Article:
Thursday, August 21, 2014
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Eagles draft trades and Amukamara

The Eagles made four trades during last week's draft (including that strange swap with the Patriots).

Eagles draft trades and Amukamara

Curtis Marsh was the Eagles´ third-round pick out of Utah State. (Darron Cummings/AP)
Curtis Marsh was the Eagles' third-round pick out of Utah State. (Darron Cummings/AP)

The Eagles made four trades during last week's draft (including that strange swap with the Patriots).

Only the Washington Redskins made more.

Prior to the draft, I wrote about the trade chart, a tool that assigns value to every pick.

So how did the chart judge the Eagles' trades this year? Here's a look:

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The Birds' first deal came in the third round. They traded the No. 85 overall pick to their old friend John Harbaugh and the Ravens for the No. 90 pick (third round) and the No. 191 pick (sixth round). In other words, they moved down five spots in the fifth round and picked up an extra sixth-rounder.

Baltimore ended up taking Central Florida offensive lineman Jah Reid at 85, and the Eagles selected Utah State cornerback Curtis Marsh at No. 90. In the sixth round, the Eagles took Cincinnati offensive lineman Jason Kelce.

Going by the draft value chart, the Eagles came out a -10. The No. 85 pick was worth 165, while the 90th and 191st picks were worth 140 and 15, respectively.

The Eagles made three trades on Day 3. The first was with the Tampa Bay Bucs. The Birds sent the No. 104 pick (fourth round) to Tampa in exchange for the 116th pick (fourth round) and a 2012 fourth-rounder. Essentially, they moved down 12 spots in the fourth round and picked up an extra fourth-rounder next season.

Tampa Bay selected Tennessee tight end Luke Stocker, while the Birds got Oregon linebacker Casey Matthews.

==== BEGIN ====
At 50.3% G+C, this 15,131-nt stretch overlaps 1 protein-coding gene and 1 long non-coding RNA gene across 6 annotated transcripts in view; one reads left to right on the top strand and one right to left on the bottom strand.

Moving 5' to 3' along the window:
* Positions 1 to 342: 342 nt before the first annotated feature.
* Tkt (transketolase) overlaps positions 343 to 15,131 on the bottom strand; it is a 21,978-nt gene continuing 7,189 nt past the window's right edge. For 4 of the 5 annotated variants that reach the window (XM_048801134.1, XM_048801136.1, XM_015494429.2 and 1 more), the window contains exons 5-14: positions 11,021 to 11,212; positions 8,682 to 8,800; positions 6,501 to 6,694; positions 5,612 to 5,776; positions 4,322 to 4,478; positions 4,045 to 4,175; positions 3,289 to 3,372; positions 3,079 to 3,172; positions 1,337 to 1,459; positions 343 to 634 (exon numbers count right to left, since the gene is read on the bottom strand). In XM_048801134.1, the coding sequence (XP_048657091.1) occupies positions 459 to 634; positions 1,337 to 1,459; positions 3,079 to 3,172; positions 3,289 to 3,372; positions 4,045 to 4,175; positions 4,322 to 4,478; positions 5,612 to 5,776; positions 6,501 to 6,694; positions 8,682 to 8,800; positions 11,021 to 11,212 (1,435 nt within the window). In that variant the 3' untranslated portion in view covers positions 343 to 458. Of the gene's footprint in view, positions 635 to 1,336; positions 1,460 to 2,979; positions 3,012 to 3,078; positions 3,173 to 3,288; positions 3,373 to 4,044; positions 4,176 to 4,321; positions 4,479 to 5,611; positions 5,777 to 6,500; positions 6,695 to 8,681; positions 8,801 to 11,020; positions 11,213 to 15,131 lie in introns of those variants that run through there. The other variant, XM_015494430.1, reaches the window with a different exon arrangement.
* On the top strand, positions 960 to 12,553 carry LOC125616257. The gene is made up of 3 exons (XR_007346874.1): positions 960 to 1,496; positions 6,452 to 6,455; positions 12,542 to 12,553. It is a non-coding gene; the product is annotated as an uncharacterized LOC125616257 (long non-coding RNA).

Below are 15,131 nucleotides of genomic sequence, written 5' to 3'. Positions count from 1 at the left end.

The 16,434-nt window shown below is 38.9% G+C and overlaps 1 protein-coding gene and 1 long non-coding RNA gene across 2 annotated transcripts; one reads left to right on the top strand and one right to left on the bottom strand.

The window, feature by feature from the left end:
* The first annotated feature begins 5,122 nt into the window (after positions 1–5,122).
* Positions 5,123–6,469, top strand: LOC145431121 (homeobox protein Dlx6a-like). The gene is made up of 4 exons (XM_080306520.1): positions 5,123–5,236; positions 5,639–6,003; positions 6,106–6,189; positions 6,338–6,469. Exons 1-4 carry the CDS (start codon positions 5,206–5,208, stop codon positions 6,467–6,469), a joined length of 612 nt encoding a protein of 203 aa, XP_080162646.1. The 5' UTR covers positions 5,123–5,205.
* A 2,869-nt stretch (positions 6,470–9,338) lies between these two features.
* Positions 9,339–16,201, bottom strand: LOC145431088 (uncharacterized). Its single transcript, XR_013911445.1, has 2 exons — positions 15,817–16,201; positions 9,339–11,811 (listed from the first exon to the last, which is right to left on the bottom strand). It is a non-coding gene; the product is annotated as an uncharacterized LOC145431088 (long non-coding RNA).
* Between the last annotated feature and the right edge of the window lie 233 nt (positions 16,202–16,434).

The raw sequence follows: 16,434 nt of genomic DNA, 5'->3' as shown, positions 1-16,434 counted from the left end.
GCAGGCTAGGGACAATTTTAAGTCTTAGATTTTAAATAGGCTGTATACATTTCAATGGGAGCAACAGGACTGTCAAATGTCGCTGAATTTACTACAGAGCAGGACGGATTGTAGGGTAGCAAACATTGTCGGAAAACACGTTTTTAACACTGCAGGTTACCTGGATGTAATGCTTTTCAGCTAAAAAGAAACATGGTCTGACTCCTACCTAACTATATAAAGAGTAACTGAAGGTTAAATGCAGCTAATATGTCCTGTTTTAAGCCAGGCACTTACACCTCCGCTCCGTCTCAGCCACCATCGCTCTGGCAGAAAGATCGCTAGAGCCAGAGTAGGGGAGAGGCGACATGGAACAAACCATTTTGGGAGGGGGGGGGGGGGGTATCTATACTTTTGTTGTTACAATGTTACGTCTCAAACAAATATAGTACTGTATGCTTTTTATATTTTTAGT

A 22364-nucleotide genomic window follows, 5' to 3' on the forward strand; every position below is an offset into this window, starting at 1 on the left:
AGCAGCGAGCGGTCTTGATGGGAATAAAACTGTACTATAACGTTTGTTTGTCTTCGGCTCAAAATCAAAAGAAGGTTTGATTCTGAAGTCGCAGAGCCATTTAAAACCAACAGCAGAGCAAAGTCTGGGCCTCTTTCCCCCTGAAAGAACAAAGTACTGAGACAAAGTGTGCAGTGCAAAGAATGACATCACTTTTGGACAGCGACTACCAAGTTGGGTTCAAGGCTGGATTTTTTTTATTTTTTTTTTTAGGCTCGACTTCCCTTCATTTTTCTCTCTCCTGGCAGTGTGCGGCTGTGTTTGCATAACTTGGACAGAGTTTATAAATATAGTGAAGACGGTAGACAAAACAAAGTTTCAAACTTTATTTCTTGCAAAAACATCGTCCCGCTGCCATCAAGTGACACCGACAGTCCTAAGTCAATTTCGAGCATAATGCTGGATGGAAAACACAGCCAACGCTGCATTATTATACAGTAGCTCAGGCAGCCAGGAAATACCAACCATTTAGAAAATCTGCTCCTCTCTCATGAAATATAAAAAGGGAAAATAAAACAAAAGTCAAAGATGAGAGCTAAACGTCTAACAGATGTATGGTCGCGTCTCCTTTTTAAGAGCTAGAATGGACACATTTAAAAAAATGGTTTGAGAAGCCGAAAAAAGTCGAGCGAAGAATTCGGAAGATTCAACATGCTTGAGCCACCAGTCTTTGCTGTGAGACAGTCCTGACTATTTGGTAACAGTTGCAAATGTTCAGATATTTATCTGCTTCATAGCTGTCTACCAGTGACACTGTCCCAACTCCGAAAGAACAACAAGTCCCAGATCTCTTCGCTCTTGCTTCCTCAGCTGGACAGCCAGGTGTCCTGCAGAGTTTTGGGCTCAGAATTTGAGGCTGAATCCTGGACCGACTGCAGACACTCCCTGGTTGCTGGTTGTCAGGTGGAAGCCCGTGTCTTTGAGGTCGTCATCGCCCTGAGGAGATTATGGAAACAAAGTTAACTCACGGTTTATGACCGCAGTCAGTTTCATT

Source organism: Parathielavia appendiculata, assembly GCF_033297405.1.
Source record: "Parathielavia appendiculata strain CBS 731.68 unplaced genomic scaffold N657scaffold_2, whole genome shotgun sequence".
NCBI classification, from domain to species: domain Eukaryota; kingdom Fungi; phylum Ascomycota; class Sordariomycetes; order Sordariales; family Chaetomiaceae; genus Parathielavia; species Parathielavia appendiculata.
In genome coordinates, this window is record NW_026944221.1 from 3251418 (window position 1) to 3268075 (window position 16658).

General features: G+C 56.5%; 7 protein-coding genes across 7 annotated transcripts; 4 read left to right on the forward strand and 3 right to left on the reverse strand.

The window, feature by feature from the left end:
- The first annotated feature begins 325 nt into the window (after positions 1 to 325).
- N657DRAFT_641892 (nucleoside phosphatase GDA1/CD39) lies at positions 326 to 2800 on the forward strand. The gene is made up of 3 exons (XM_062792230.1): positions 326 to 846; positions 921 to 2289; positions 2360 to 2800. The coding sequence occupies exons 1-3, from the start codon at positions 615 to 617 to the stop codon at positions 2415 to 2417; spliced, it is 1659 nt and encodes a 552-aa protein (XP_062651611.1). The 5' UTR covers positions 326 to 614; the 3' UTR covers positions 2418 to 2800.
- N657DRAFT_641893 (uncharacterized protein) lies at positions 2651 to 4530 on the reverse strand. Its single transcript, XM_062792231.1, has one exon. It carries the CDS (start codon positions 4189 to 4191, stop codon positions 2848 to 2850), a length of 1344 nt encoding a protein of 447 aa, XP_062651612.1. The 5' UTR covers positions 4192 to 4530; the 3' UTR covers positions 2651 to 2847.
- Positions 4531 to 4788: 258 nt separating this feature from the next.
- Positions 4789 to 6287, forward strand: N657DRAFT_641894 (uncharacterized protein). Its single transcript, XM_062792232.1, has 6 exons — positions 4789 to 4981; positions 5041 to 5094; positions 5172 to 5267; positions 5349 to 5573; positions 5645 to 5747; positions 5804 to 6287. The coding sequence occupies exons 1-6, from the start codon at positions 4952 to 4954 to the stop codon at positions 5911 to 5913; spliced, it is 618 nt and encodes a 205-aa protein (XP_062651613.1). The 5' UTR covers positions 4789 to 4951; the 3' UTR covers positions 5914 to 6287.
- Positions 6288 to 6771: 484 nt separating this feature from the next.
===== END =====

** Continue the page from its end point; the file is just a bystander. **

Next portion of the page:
The draft value is tough to assess here because we don't know how much that 2012 fourth-rounder will be worth. The 104th pick was worth 86, and the 116th pick was worth 62. At the very worst, if that 2012 pick ends up being the final pick in the fourth round, the Eagles will end up +20. If it ends up being the first pick in the fourth round, they will end up +88. The difference will likely end up being somewhere between those two numbers.

The third Eagles trade was with the Jets. The Birds sent picks Nos. 153 (fifth round) and 227 (seventh round) to New York for 161 (fifth round) and 194 (sixth round).

The Jets took TCU wide receiver/return man Jeremy Kerley and Colorado wide receiver Scotty McKnight with the two picks they acquired. The Eagles took Iowa offensive lineman Julian Vandervelde and then pulled the bizarre trade with the Patriots where they exchanged the 193rd and 194th picks.

At 193, the Eagles took Ohio State linebacker Brian Rolle. New England took Central Arkansas linebacker Markell Carter a pick later.

In the trade with the Jets, the Eagles came out a +8.6.

And finally, there was the one trade that many fans wanted the Eagles to make. In the first round, Nebraska cornerback Prince Amukamara slipped down to No. 19 before the Giants snagged him.

What would it have taken for the Eagles to have moved up to No. 18 and take him?

The No. 18 pick is worth 900, and the Eagles' original pick at 23 was worth 760. Based on the chart, they would have had to make up about 140 points. Coincidentally, the 90th pick in the third round (which they ended up acquiring from Baltimore) was worth exactly 140. So to swap picks with the Chargers at No. 18, it's reasonable to assume the Eagles might have had to give up their third-rounder.

Of course, the chart is just one way to judge the trades. The players' performance is really what we'll look back on years from now. If Amukamara ends up being a perennial Pro Bowler, and right cornerback continues to be a problem for the Eagles in 2011, we'll say they should have made the deal.

If Danny Watkins ends up solidifying the right side of the line and the Eagles make a splash in free agency for a top corner, fans will stand behind what the Eagles did.

In case you missed it, on Saturday I wrote about the possibility of using the franchise tag on Kevin Kolb after the 2011 season and then trading him.


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Sheil Kapadia Philly.com
About this blog
Sheil Kapadia is in his fifth season writing about the Eagles and the NFL for philly.com. His earliest memories as a sports fan include several trips to Veterans Stadium with his Dad. He's not a beat writer or an Insider, but is here to discuss the NFL 365 days a year. E-mail him at skapadia@philly.com or by clicking here

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Sheil Kapadia Philly.com
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